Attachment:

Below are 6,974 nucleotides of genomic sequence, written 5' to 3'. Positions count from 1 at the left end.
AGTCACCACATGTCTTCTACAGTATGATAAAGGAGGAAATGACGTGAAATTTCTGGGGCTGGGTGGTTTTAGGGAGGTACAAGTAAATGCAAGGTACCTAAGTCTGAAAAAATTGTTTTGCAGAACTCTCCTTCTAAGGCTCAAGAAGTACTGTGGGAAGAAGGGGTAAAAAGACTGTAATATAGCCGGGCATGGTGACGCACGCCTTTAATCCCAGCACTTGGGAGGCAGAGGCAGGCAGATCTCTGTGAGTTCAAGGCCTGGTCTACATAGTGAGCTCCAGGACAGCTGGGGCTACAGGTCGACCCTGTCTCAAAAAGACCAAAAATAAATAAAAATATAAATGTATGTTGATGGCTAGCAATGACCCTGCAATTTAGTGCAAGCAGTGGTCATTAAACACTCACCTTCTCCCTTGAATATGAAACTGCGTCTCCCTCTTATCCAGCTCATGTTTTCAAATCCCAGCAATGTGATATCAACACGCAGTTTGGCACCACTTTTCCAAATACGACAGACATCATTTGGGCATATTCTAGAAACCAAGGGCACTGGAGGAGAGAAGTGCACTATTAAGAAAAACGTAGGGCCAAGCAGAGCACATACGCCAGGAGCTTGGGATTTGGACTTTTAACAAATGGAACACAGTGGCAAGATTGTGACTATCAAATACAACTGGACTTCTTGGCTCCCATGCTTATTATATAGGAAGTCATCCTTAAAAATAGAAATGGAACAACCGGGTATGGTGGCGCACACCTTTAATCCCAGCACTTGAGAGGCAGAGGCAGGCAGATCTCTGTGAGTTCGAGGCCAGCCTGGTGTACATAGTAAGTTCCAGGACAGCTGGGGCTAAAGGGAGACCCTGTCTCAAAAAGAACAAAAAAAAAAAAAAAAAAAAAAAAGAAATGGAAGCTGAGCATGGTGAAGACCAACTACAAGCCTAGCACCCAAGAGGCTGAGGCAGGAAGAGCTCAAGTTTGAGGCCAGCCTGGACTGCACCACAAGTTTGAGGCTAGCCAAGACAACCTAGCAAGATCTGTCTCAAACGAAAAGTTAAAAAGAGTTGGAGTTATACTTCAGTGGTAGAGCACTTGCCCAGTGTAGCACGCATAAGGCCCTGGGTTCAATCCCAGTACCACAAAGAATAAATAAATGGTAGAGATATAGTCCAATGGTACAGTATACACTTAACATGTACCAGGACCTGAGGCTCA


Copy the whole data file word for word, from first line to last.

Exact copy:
Below are 6,974 nucleotides of genomic sequence, written 5' to 3'. Positions count from 1 at the left end.
AGTCACCACATGTCTTCTACAGTATGATAAAGGAGGAAATGACGTGAAATTTCTGGGGCTGGGTGGTTTTAGGGAGGTACAAGTAAATGCAAGGTACCTAAGTCTGAAAAAATTGTTTTGCAGAACTCTCCTTCTAAGGCTCAAGAAGTACTGTGGGAAGAAGGGGTAAAAAGACTGTAATATAGCCGGGCATGGTGACGCACGCCTTTAATCCCAGCACTTGGGAGGCAGAGGCAGGCAGATCTCTGTGAGTTCAAGGCCTGGTCTACATAGTGAGCTCCAGGACAGCTGGGGCTACAGGTCGACCCTGTCTCAAAAAGACCAAAAATAAATAAAAATATAAATGTATGTTGATGGCTAGCAATGACCCTGCAATTTAGTGCAAGCAGTGGTCATTAAACACTCACCTTCTCCCTTGAATATGAAACTGCGTCTCCCTCTTATCCAGCTCATGTTTTCAAATCCCAGCAATGTGATATCAACACGCAGTTTGGCACCACTTTTCCAAATACGACAGACATCATTTGGGCATATTCTAGAAACCAAGGGCACTGGAGGAGAGAAGTGCACTATTAAGAAAAACGTAGGGCCAAGCAGAGCACATACGCCAGGAGCTTGGGATTTGGACTTTTAACAAATGGAACACAGTGGCAAGATTGTGACTATCAAATACAACTGGACTTCTTGGCTCCCATGCTTATTATATAGGAAGTCATCCTTAAAAATAGAAATGGAACAACCGGGTATGGTGGCGCACACCTTTAATCCCAGCACTTGAGAGGCAGAGGCAGGCAGATCTCTGTGAGTTCGAGGCCAGCCTGGTGTACATAGTAAGTTCCAGGACAGCTGGGGCTAAAGGGAGACCCTGTCTCAAAAAGAACAAAAAAAAAAAAAAAAAAAAAAAAGAAATGGAAGCTGAGCATGGTGAAGACCAACTACAAGCCTAGCACCCAAGAGGCTGAGGCAGGAAGAGCTCAAGTTTGAGGCCAGCCTGGACTGCACCACAAGTTTGAGGCTAGCCAAGACAACCTAGCAAGATCTGTCTCAAACGAAAAGTTAAAAAGAGTTGGAGTTATACTTCAGTGGTAGAGCACTTGCCCAGTGTAGCACGCATAAGGCCCTGGGTTCAATCCCAGTACCACAAAGAATAAATAAATGGTAGAGATATAGTCCAATGGTACAGTATACACTTAACATGTACCAGGACCTGAGGCTCA